Schwab Wants in on Vanguard’s ‘Massive’ Share-Class Edge

Photo of a Charles Schwab office
Photo by Djkeddie via CC BY-SA 4.0

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Vanguard’s more than two-decade-long reign as the only asset manager to offer special share classes of mutual funds may be coming to an end. 

Back in 2001, the investment giant patented the method for creating exchange traded funds as a share class of existing mutual funds. But its patent expired last year. And, last week, Charles Schwab became the latest in a group of more than a dozen financial firms that have filed applications with the Securities and Exchange Commission to create ETF versions of their existing mutual funds. The structure allows asset managers to bring the famous tax efficiency of an ETF into the mutual fund realm. 

It could also have significant impacts on capital gains taxes by taking advantage of the ETFs’ ability to create and redeem shares in kind. Vanguard has now used the structure in 14 stock funds, as of a 2019 report, and while these funds have booked $191 billion in gains, they report $0 to the Internal Revenue Service.

“We believe the multi-class structure provides benefits to all investors,” a Schwab spokesperson wrote in an email to The Daily Upside. “We believe the active ETF industry will continue to evolve, and we are taking a thoughtful approach.”

Advantage, Vanguard

While the new share classes could revolutionize asset management, it’s unclear whether or not the SEC is willing to open up the structures to the entire industry. “Everyone’s moving to an ETF because they’re more tax-efficient,” Aisha Hunt, principal of the law firm Kelley Hunt & Charles, told The Daily Upside. Hunt, who represents some of the applicants, including F/m Investments, said the potential benefits are “massive.”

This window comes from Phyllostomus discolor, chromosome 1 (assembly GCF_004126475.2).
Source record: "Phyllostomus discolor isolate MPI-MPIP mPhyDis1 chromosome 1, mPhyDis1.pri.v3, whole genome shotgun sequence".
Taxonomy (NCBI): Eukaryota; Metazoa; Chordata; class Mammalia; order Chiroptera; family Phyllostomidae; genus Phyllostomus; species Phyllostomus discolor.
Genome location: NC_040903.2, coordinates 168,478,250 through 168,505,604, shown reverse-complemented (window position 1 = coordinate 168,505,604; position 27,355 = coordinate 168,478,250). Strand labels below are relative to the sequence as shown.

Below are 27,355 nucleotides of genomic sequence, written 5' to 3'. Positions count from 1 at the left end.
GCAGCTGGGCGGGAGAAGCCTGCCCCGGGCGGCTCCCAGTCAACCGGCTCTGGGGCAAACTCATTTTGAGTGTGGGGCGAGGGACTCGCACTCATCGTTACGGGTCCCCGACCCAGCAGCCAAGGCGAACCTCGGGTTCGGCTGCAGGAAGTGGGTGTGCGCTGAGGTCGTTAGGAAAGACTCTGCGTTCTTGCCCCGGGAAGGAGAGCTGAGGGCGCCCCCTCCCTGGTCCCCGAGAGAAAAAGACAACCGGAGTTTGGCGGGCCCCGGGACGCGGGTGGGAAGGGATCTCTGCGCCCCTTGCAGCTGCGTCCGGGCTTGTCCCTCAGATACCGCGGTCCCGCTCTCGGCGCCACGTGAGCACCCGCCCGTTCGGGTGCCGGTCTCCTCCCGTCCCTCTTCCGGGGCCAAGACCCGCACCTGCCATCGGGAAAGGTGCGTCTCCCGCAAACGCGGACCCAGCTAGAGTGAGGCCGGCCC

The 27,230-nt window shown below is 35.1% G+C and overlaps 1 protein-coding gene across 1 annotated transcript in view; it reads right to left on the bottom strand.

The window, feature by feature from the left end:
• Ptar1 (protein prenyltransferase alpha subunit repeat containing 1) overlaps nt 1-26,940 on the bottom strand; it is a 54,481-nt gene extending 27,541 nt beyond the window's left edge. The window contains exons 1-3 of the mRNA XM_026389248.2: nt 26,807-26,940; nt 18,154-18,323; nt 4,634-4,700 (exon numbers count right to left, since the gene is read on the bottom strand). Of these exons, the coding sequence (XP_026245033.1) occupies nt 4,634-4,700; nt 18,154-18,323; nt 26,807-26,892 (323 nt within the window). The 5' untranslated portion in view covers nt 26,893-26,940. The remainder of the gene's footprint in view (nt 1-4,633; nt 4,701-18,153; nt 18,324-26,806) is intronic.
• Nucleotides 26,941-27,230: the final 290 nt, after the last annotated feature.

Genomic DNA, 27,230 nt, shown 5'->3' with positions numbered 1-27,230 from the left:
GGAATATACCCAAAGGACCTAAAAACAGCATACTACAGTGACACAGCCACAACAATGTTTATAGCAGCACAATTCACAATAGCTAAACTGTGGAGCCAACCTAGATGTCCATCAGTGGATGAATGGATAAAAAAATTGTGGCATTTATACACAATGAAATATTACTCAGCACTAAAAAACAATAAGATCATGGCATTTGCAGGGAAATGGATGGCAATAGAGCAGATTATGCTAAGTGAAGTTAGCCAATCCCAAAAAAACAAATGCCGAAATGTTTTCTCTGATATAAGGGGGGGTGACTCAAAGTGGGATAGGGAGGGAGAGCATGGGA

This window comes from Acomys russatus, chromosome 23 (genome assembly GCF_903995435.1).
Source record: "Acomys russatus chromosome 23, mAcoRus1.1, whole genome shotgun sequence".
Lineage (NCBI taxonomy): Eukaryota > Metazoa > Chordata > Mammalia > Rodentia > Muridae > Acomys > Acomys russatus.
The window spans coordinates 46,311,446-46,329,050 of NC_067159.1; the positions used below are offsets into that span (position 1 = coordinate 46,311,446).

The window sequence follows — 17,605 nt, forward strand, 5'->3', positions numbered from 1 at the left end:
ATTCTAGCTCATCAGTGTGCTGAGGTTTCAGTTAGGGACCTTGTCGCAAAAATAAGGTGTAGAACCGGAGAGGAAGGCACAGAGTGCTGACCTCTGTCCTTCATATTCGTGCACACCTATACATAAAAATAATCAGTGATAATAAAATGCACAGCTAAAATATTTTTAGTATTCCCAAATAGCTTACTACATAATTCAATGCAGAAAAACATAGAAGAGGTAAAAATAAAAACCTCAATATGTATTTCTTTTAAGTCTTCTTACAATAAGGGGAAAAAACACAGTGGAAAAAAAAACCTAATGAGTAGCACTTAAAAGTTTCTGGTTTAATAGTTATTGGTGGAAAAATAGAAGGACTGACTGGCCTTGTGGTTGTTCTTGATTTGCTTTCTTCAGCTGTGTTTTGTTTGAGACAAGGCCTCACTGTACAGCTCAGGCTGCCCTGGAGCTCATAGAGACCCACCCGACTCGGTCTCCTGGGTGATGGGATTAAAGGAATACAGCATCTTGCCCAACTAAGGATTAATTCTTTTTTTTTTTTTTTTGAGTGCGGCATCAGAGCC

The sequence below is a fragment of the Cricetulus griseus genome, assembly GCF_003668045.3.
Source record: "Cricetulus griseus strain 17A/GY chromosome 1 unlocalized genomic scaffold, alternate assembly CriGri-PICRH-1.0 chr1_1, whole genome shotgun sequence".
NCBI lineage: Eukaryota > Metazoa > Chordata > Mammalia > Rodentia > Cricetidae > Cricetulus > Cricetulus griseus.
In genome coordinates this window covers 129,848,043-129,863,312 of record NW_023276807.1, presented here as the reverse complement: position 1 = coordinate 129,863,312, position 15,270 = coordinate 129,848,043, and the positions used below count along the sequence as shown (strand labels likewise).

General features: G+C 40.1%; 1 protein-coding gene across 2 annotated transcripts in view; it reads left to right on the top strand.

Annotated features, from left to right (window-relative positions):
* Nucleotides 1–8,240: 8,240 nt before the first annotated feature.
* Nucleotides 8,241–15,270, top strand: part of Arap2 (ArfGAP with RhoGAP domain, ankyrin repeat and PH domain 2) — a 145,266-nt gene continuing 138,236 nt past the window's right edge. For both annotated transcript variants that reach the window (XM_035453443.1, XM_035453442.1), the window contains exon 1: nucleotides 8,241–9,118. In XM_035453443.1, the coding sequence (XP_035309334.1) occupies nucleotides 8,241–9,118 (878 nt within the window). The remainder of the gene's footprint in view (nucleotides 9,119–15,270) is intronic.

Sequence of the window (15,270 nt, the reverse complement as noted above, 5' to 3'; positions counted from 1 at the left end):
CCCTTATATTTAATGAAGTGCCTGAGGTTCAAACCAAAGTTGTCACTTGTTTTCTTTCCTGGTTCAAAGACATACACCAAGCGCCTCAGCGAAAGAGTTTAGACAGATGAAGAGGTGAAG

“If you bolt on the ETF share class on a mutual fund, you’re able to use that ETF wrapper,” Hunt said. These include the capabilities to use advanced portfolio management techniques, like heartbeat trades, to potentially defer capital gains taxes for shareholders, she said, and in some cases eliminate them completely.

Most major fund issuers now offer ETFs, which are popular with investors because they’re cheap and easy to trade. In recent years, billions of dollars of mutual fund assets have been converted into ETFs. A recent BlackRock report documented just how the industry is evolving globally:

  • ETFs make up no more than 13% of equities and nearly 3% of fixed income assets by region.
  • While global ETF volumes increased in the fourth quarter of 2023, full-year levels were lower than the record-setting 2022.
  • Individual investors, particularly in the U.S., continued to participate in the ETF market, including in ETF options.

Pick Your Own Adventure

Schwab is now one of the largest firms to apply for the structure with the SEC, and joins a growing list of competitors, including Morgan Stanley, Dimensional Fund Advisors, Fidelity and First Trust. In total, there are approximately a dozen companies with pending applications with the SEC, according to a news report.

“It seems pretty ripe for consideration and approval,” said Morrison Warren, a partner at law firm Chapman & Cutler’s Investment Management Practice Group. “This is just another option, and there would be quite a few people who would want this.”

Vanguard’s two-decade head-start allowed its funds to hoover up 30% of the total equity ETF market. But that could change in the years to come.

“We’re really talking about a profound change in the asset management industry,” Hunt said. “Every large mutual fund manager will be incentivized to add a share class when that relief becomes more broadly available.”

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